Hundreds Of Englishmen Hospitalised After Trying To Play Hurling



A&E wards across England were last night struggling to cope after Sky Sports inaugural GAA broadcast inspired swarms of young men to give hurling a try, resulting in devastating injuries to hundreds.

Enamoured with the strange sport following Twitter’s “Shock and Awe” reaction to Kilkenny’s 5-32 to 1-18 annihilation of Offaly in the Leinster Senior Hurling Championship, many young Englishmen sought out their nearest GAA club to attempt a replication of the high speed action they had just witnessed. A mix of poor hand-eye co-ordination, tactic free play and general Englishness is believed to have led to the majority of the injuries suffered, which range from broken fingers to total body paralysis.

Describing scenes which were common up and down the country last night, ex-pat Sean Beag McGuinness spoke to WWN about how 12 young Englishmen had to be ambulanced away from his local GAA club, St. Finbars in Manchester.

“Me and the team were having a lash around last night around nine, just a bit of craic” said 25-year-old McGuinness, a plumber who originally hails from Donegal.

“A group of the locals were passing by and asked if they could have a go. They’d just seen the hurling on Sky Sports and thought it was great, so we gave them our sticks and let them at it. Within ten minutes, we had to call an ambulance. There was teeth everywhere, lads hobbling around crocked… the lad that was in goals had a head on him like a punnet of strawberries that’d been dropped out the window if a moving car”.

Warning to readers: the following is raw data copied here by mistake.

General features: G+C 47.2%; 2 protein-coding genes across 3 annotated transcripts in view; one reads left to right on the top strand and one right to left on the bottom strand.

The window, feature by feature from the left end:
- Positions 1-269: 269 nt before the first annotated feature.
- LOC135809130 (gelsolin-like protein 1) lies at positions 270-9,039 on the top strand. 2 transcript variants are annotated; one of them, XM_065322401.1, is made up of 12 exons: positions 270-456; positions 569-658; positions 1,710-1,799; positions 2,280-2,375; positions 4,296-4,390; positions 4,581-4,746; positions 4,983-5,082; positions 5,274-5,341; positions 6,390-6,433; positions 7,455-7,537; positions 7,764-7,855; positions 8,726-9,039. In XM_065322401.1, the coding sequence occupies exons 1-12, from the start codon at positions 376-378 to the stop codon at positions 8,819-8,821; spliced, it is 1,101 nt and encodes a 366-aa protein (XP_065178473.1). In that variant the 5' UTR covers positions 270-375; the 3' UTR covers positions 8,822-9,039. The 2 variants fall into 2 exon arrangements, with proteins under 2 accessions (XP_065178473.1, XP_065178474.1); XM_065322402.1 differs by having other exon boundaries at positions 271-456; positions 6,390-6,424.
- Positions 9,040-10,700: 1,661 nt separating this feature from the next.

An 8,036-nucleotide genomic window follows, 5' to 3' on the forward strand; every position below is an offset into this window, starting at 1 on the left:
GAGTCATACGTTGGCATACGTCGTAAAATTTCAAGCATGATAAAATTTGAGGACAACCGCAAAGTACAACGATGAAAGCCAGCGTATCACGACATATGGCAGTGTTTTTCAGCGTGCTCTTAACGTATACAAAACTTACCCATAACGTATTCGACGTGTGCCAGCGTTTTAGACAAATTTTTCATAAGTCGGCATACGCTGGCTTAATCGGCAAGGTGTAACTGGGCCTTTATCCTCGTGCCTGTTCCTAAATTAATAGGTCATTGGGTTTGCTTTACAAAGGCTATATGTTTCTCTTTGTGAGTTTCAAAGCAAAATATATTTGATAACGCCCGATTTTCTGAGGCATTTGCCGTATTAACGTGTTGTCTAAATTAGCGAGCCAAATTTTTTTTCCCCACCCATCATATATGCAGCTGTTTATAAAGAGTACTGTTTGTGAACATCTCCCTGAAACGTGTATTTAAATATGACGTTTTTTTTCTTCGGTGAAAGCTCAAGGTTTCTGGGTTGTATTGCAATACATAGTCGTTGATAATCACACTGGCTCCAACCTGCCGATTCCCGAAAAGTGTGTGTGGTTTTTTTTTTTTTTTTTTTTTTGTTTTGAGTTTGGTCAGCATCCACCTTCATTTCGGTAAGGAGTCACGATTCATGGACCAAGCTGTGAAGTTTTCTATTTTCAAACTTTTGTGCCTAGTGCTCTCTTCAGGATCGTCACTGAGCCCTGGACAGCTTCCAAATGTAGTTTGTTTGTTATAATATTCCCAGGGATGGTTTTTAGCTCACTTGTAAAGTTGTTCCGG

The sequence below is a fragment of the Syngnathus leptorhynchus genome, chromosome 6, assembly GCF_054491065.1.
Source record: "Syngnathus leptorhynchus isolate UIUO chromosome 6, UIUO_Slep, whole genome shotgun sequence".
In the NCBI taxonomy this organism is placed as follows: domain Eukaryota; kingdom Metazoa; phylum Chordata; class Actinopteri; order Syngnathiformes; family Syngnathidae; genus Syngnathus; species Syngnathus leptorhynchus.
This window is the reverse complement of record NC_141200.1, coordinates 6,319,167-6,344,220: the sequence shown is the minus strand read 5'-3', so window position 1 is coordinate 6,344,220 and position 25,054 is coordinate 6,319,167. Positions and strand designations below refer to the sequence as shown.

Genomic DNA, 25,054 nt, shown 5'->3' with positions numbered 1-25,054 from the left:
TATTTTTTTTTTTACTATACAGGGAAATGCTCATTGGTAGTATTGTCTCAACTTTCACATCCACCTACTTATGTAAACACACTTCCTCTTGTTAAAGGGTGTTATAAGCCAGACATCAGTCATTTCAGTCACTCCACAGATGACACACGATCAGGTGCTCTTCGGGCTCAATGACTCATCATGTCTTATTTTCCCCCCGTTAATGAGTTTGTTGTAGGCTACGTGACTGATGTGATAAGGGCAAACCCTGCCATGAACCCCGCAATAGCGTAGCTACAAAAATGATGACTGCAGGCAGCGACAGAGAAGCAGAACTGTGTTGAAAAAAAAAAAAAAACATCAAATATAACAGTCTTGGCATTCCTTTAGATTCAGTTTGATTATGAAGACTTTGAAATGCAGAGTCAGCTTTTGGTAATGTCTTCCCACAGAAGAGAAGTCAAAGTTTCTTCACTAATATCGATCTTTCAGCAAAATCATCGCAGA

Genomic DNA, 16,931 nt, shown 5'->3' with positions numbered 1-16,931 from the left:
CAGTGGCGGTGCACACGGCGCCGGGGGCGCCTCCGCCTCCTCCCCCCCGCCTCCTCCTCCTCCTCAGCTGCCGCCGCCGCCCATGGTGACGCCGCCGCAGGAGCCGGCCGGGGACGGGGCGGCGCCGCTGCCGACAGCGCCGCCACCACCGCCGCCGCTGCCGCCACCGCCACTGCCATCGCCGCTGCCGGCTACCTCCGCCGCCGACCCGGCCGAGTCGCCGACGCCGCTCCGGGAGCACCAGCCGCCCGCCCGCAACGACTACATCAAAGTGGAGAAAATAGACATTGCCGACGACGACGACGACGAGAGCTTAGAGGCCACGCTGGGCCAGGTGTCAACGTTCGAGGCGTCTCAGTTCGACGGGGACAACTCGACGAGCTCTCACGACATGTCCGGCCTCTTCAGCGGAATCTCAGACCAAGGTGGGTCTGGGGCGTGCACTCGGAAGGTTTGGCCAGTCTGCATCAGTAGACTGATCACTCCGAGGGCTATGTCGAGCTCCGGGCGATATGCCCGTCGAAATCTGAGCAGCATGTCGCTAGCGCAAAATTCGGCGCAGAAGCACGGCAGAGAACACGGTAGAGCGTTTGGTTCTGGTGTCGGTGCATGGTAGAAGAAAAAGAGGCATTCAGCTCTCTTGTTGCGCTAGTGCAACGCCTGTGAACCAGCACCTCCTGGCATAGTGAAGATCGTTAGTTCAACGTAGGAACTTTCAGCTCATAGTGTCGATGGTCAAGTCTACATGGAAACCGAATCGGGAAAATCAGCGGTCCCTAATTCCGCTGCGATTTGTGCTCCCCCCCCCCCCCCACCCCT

“It’s not that they were overly rough or violent, they were just… English. You hand an Englishman a stick and a ball and tell him to run with it, and this kind of thing is bound to happen”.

Speaking on behalf of the GAA at an emergency press conference called to stem the amount of GAA related injuries being suffered by the English, Hurling Physio Eoin “Mac” O’Brien appealed to new fans to not attempt to recreate the scenes they witness at GAA matches.

“GAA players are trained athletes” said O’Brien. “For your safety and the safety of those around you, we appeal to new fans to never try this at home. We appreciate that a lot of people are going to watch GAA for the first time on Sky Sports, and we know how thrilling it can be. You may find yourself wanting to go out an replicate the action at your nearest GAA pitch, but please always remember; you’re English. Stick to the cricket and the lawn bowls”.